Jefferson City, Mo.—Congress is not in session in Missouri this week so the State Capitol building was less crowded than a normal Friday. Except for the groups we dubbed the Capitol walkers.
“Five times around any of the three [open] floors is a mile,” Chris said, nodding toward a group of women that just crossed the opposite side of the rotunda. He is a tour guide at the Capitol. “If you walk outside, then it is only four times around the building for a mile.”
Local power walkers use the capitol building to exercise. During the one-hour guided tour we spotted two different groups huffin’ around the granite walkways. Wearing trainers, they stride silently along the polished marble floors, zipping from one passage to another, and leaving the rest of us visitors startled in their wake.
No matter. The building is spectacular. In its third incarnation in Jefferson City—fire claimed it twice—the Capitol is respected for its architectural features but it is revered by elementary students statewide for its art collection. Well, they really like the demilune murals on the second floor. There are 41 of these lunettes representing the state’s resources and history. Each one is painted using the three point style. This style creates an optical illusion of movement in the painting as you walk from one side to the other. So the red farm tractor you see in the center of the painting when you stand on its left, appears to move to the left as you cross the front of the painting. The same is true if you start out on the right, only the tractor “moves” in the opposite direction. Even adults have been seen in front of a lunette retracing their steps until they figure it out.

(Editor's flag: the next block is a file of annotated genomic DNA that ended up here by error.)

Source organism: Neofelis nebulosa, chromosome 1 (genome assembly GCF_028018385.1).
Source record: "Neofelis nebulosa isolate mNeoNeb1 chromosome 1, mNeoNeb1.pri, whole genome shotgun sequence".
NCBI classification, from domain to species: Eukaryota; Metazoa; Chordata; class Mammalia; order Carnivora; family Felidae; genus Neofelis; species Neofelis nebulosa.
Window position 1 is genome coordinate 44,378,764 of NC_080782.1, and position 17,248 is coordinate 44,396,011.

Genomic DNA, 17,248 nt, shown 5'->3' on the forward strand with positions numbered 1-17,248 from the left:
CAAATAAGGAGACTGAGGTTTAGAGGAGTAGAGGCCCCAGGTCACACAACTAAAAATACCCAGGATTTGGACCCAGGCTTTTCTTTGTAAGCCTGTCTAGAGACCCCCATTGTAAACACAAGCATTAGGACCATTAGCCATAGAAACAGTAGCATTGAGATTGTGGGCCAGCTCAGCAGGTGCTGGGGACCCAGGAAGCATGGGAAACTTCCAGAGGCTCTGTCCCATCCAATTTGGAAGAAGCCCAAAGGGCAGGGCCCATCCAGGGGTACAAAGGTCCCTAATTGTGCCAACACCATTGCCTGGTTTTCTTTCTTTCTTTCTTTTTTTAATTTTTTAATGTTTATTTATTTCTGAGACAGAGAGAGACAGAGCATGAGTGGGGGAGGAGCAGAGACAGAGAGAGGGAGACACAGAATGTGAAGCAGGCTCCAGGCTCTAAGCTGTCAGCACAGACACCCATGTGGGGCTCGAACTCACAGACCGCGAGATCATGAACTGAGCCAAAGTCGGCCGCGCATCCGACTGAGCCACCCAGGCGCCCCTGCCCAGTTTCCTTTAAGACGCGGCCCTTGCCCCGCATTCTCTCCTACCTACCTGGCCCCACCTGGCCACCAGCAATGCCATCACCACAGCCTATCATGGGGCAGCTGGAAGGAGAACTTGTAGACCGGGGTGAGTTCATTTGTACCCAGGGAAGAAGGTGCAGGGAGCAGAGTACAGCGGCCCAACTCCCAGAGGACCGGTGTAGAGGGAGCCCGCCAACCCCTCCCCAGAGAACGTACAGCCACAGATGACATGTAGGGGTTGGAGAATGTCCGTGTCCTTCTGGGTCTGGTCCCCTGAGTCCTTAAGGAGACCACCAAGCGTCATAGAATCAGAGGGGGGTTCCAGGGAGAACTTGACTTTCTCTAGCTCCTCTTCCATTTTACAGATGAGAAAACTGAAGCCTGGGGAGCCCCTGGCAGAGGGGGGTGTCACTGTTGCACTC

A tour of the capitol is the perfect rainy day activity for vacationers. P.S. With the exception of the Jefferson County Historical Society, all public buildings, museums, parks, and trails are free to the public, whether you are a resident or not.
When the weather cooperates, like today with temperatures in the low 80s and hardly a cloud in the sky, a drive over to the Runge Conservation Nature Center is in order. What a place. Located on Truman Drive, about 10 minutes from the Capitol, Runge was built on 100 acres of old farmland to showcase the state’s diverse landscapes. Inside and out the center is accessible, for adults and for children. There are a variety of trails that wend through tall grass prairie, across a stream, next to a fire tower, and along habitats for turkeys, raccoons, bees, and birds.
A glass-walled viewing area in the museum faces woodland, which has been wired for sound in two places and wired for red lighting, too. Red lighting does not affect the night vision of nocturnal forest creatures. The use of red lighting enables visitors to observe nocturnal animals in a natural setting.
By now we were itching to get outside ourselves so we took off for the Katy Trail State Park.
From Clinton to St. Charles, the trail rolls over 225 miles of hills, scenic outlooks, and bluffs. We were eying the 10.4-mile segment from the city to Hartsburg, where a newly opened coffee shop was calling our names. Along the way we were told that there would be photo opps that only pros usually discover. My friend explained as she unlocked her bike rack, “The view of the capitol dome from one of the trestle crossings is one in a million.”
Yes, I agreed to myself, looking down the straightaway, just like today in central Missouri.